While it wasn’t the first Mondate I wrote about, one of our early Mondates in the past year occurred at the Greater Lovell Land Trust property we headed to today–Back Pond Reserve in North Waterford/Stoneham.
On our way we were forced to stop by Bear Pond for a regal sight.
And another regal sight along the trail–I’ve given thanks to Ron before and I know I’ll thank him again (RIP Ron) for his foresight in encouraging the greater community to protect the water quality of the Five Kezar ponds by purchasing and placing “The Mountain” area in conservation easement.
As we climbed through the beech/oak forest, I paused to take a photo. Lo and behold, my camera didn’t work. I was certain I’d charged the battery, but it wouldn’t click. I tried a back-up battery to no avail. Frustration set in, but my guy reminded me that I could always take photos with my phone. I’m not one-hundred percent convinced that I’ve mastered phone photos, but decided it was better than nothing. This meant, however, less time focusing on photos and more time focusing on us. And that got me thinking about time. We were on a bit of a time crunch today, but the more important thing was that we were spending our time together doing what we love doing–hiking and being in each other’s presence. We spend so much time worrying about all that needs to be done and making money to do those things. But really, in the end will that matter? I don’t think so. I think it will be far more important that we learn to appreciate what is around us and figure out how to share that wealth with others. It won’t always have a monetary value attached because as they (whoever they are) say, “Money isn’t everything.” Is money anything? It certainly doesn’t grow on these trees. Or does it?
Though there was snow underfoot for most of the beech/oak community as we climbed, under the hemlocks it was a different story.
And when we reached the summit of The Mountain Trail, nothing but bare ground due to its southwest orientation.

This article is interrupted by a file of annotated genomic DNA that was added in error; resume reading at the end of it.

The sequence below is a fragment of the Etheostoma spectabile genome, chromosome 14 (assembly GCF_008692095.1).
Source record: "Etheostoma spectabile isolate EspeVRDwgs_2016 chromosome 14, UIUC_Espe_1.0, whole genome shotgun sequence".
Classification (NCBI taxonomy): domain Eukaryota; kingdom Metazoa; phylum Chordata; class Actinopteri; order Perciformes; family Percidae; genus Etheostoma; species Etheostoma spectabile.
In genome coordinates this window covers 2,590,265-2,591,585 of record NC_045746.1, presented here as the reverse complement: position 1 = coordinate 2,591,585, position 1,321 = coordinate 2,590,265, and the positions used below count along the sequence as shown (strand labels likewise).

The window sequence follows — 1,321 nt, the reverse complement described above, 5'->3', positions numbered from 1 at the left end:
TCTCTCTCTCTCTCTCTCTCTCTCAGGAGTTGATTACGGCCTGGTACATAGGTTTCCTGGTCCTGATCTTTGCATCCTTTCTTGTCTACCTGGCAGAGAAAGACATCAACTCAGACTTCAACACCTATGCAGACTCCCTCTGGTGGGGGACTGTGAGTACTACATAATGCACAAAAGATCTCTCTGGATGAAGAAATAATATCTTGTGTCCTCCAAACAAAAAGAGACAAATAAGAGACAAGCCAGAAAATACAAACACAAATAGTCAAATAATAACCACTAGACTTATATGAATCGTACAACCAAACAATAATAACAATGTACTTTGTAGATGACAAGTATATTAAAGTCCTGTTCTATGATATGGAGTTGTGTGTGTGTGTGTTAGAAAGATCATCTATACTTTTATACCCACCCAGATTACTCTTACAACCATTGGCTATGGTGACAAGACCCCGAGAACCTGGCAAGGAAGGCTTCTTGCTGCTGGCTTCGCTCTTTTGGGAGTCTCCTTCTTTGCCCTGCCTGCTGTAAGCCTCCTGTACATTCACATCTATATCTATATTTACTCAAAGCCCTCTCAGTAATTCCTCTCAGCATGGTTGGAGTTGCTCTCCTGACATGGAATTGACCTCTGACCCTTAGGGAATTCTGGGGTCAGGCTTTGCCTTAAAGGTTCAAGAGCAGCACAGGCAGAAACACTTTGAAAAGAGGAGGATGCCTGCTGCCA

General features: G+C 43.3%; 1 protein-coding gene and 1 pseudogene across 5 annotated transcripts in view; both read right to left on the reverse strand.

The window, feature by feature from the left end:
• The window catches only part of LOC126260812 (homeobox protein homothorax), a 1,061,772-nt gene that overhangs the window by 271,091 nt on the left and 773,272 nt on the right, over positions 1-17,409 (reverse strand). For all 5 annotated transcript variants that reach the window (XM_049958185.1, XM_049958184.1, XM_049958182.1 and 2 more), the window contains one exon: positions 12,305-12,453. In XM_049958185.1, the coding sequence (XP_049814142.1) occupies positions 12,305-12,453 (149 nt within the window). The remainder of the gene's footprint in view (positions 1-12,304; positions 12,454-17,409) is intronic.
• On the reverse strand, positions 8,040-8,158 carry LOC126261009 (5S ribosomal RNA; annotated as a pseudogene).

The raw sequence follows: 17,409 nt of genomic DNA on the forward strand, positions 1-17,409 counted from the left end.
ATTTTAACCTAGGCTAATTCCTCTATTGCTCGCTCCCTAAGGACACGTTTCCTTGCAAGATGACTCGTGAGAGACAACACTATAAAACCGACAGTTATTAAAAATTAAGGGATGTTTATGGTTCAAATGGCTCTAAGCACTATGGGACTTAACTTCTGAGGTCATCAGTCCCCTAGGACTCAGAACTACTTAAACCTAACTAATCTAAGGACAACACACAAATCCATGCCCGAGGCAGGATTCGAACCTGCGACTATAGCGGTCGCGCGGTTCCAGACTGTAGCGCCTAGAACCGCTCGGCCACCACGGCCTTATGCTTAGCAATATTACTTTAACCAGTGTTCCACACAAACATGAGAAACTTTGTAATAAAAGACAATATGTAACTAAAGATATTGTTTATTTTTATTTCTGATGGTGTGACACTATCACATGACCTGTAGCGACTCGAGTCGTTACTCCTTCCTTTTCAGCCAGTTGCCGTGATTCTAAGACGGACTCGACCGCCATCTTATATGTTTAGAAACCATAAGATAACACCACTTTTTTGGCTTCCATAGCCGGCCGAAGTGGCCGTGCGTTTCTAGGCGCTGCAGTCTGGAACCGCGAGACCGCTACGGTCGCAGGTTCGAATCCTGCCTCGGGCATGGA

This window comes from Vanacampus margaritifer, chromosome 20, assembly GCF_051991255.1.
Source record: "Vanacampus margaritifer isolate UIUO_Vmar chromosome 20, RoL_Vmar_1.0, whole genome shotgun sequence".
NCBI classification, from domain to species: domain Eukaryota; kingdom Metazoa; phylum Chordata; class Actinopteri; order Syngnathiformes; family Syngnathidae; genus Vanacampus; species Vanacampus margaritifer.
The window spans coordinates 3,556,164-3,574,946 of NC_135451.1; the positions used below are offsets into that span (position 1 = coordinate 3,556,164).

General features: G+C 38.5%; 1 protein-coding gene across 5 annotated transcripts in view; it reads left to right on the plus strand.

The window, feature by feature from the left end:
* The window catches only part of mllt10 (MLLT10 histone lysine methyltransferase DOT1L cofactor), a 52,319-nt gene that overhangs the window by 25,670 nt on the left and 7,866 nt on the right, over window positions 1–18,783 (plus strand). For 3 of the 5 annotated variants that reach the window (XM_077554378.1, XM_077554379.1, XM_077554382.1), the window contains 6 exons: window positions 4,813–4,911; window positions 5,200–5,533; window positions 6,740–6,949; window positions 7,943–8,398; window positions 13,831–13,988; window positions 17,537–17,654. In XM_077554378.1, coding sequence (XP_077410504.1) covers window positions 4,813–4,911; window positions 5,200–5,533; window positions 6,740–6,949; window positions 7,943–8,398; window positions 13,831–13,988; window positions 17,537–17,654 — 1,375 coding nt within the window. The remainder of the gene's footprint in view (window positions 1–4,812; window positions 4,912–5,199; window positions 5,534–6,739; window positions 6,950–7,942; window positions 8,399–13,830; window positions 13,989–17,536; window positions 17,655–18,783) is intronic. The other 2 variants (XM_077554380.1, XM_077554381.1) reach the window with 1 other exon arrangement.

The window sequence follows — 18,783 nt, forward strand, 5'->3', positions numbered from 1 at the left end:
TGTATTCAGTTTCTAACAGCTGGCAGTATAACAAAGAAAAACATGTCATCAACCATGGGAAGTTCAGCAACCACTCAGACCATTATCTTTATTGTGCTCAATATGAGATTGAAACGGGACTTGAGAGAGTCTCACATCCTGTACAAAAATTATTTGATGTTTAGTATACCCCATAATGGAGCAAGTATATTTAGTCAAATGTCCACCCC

We sat on a rock and enjoyed the sun while absorbing the view below and beyond. With the phone I captured the moment.
And then I pulled out my camera again. Determination is the name of my game. Turns out I’d been wearing mittens as we began and my big muffs must have hit the wrong setting–creating a 10-second time lapse. Had we wanted to pose for a photo we would have been all set but that’s not our style. Hardly a selfie in our photo album. It is curious to notice the difference in color and wider range of the phone photo. But I prefer my Canon.
Near the summit, trailing arbutus announced its future plans.
While trail maps show The Mountain Trail and Ron’s Loop, we long ago learned by chance that the two are connected via a trail down the backside. Today we reminisced about the first time we ever traveled this route and how we struggled to find our way. Though it still has its share of obstacles, it’s now much more obvious.
The community changed from evergreens to hardwoods with occasional evergreens. And with that, the snow conditions also changed. We paused below this hemlock to admire the subtle transition.
And we recalled our delightful experience of observing a hare in this very spot almost a year ago.
Today only tracks and scat alerted us that hares live in the neighborhood.
Hare tracks weren’t the only ones we saw. All along the trail, though not quite as clear, we recognized that a bobcat had made a pass.